Two other grants totaling $572,500 will go to the Miramar College-based Advanced Transportation and Renewable Energy program and its Advanced Transportation Technology and Energy Center, which works with community colleges statewide in developing curriculum, acquiring equipment and training instructors who are educating students and faculty about clean fuels technology and aligning resources with industry needs.
San Diego Community College District
Adopts Tentative $724 Million Budget
The San Diego Community College District has a new tentative budget of nearly $724 million for the 2017-18 fiscal year that prioritizes initiatives promoting student success and student equity and boosts an array of job-training programs that are putting people to work.
The budget includes funds for intersession class offerings between the fall and spring semesters, enabling students additional opportunities to take the core classes they need to graduate on time.
The SDCCD’s Board of Trustees adopted the tentative spending plan on a unanimous vote at its June 8 meeting. While the $724 million figure represents a decline of more than 8.5 percent in authorization from last year, most of that decline — nearly $44 million — is due to a sharp decrease in the anticipated budget required for Proposition S and N construction projects. A final adopted budget must be approved by the Board of Trustees at its Sept. 15 meeting.
How the Brain Recognizes What the Eye Sees
If you think self-driving cars can’t get here soon enough, you’re not alone. But programming computers to recognize objects is very technically challenging, especially since scientists don’t fully understand how our own brains do it. Now, Salk Institute researchers have analyzed how neurons in a critical part of the brain, called V2, respond to natural scenes, providing a better understanding of vision processing. The work is described in Nature Communications n June 8, 2017.
Cancer Cells Conspire to Increase
Drug Resistance Among Themselves
Scientists at the University of California San Diego School of Medicine say that cancer cells seem to communicate to other cancer cells, activating an internal system that increases resistance to chemotherapy and promotes tumor survival. Their study (“Intercellular Transmission of the Unfolded Protein Response Promotes Survival and Drug Resistance in Cancer Cells”) appears online in Science Signaling.
NASSCO Awarded $105.4 Million
Contract for Work on USS Makin Island
General Dynamics NASSCO has been awarded a $105.4 million contract for a major upgrade of the USS Makin Island in drydock.The contract was awarded by the Naval Sea Systems Command. The cumulative value of the contract can be up to $106 million, if the options included in the agreement are exercised.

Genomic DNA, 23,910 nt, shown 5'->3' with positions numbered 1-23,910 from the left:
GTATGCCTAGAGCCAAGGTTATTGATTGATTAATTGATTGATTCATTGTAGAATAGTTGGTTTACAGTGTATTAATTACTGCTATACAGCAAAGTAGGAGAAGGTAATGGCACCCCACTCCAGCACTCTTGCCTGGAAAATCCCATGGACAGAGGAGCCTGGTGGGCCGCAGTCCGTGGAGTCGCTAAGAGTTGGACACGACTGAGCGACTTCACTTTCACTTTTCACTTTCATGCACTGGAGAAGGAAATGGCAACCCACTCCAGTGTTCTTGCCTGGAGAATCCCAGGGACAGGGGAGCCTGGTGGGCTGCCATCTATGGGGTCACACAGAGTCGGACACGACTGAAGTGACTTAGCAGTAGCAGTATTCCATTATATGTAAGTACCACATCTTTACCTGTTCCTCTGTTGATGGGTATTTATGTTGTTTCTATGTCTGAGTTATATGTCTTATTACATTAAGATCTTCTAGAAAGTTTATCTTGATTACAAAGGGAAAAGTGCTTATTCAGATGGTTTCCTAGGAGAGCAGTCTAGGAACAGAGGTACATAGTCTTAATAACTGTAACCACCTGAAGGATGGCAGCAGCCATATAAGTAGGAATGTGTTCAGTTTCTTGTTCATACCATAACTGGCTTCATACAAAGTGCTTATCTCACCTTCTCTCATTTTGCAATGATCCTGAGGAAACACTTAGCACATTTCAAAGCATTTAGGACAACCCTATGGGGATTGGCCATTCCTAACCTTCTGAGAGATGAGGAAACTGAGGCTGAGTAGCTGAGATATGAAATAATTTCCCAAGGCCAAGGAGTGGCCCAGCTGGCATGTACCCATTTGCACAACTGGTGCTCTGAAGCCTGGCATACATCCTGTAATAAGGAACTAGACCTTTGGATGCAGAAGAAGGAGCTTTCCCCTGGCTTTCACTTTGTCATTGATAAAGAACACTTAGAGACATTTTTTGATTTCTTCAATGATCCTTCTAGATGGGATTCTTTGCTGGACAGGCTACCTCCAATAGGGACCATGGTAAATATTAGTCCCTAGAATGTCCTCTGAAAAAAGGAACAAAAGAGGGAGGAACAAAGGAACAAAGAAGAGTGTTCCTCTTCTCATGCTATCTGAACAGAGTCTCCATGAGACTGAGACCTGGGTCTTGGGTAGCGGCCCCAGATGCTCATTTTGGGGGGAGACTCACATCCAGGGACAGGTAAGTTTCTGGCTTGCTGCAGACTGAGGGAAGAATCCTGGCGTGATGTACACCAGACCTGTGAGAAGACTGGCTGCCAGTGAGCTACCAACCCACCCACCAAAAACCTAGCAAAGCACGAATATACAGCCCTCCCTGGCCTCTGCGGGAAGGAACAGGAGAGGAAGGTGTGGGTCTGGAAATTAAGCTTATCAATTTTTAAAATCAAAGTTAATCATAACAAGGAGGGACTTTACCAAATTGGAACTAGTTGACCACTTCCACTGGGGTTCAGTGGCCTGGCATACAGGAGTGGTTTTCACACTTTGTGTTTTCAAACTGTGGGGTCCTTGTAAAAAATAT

Manufactured by Huntington, USS Makin Island is the eighth and final WASP-class amphibious assault ship — the only ship in her class powered by LM 2500+ Gas Turbine Engines and Electric Drive.
Festival of Genomics
On June 26-27, the Festival of Genomics is bringing the industry’s best to the San Diego Convention Center for a fun, free and educational event. Research and development in topics such as precision therapies and personalized medicine will be discussed, over 30 exhibitions will be held and over 70 genomics leaders will present their latest discoveries and innovations. To register, click here
City Council Grapples with Special
Election on Convention Center, SoccerCity
The City Council today is scheduled to consider whether to call a special election on Nov. 7 for San Diegans to vote on Mayor Kevin Faulconer’s plan to raise hotel room taxes to pay for expansion of the convention center, street repairs and homeless programs. The decision will also impact another issue, the proposed SoccerCity“ redevelopment of Qualcomm Stadium, which is scheduled to come before the council a week later. That will also requires a public vote.
Faulconer included $5 million in funding for a special election in the budget for the fiscal year that begins July 1, but the money was redirected to other programs by City Council members who preferred to wait until the next regularly scheduled general election, in November 2018.
The mayor, accusing the council majority of “being squeezed by their political backers,” subsequently restored the funding, which he has the power to do. The City Council can consider overriding the mayor’s action this week, with six votes.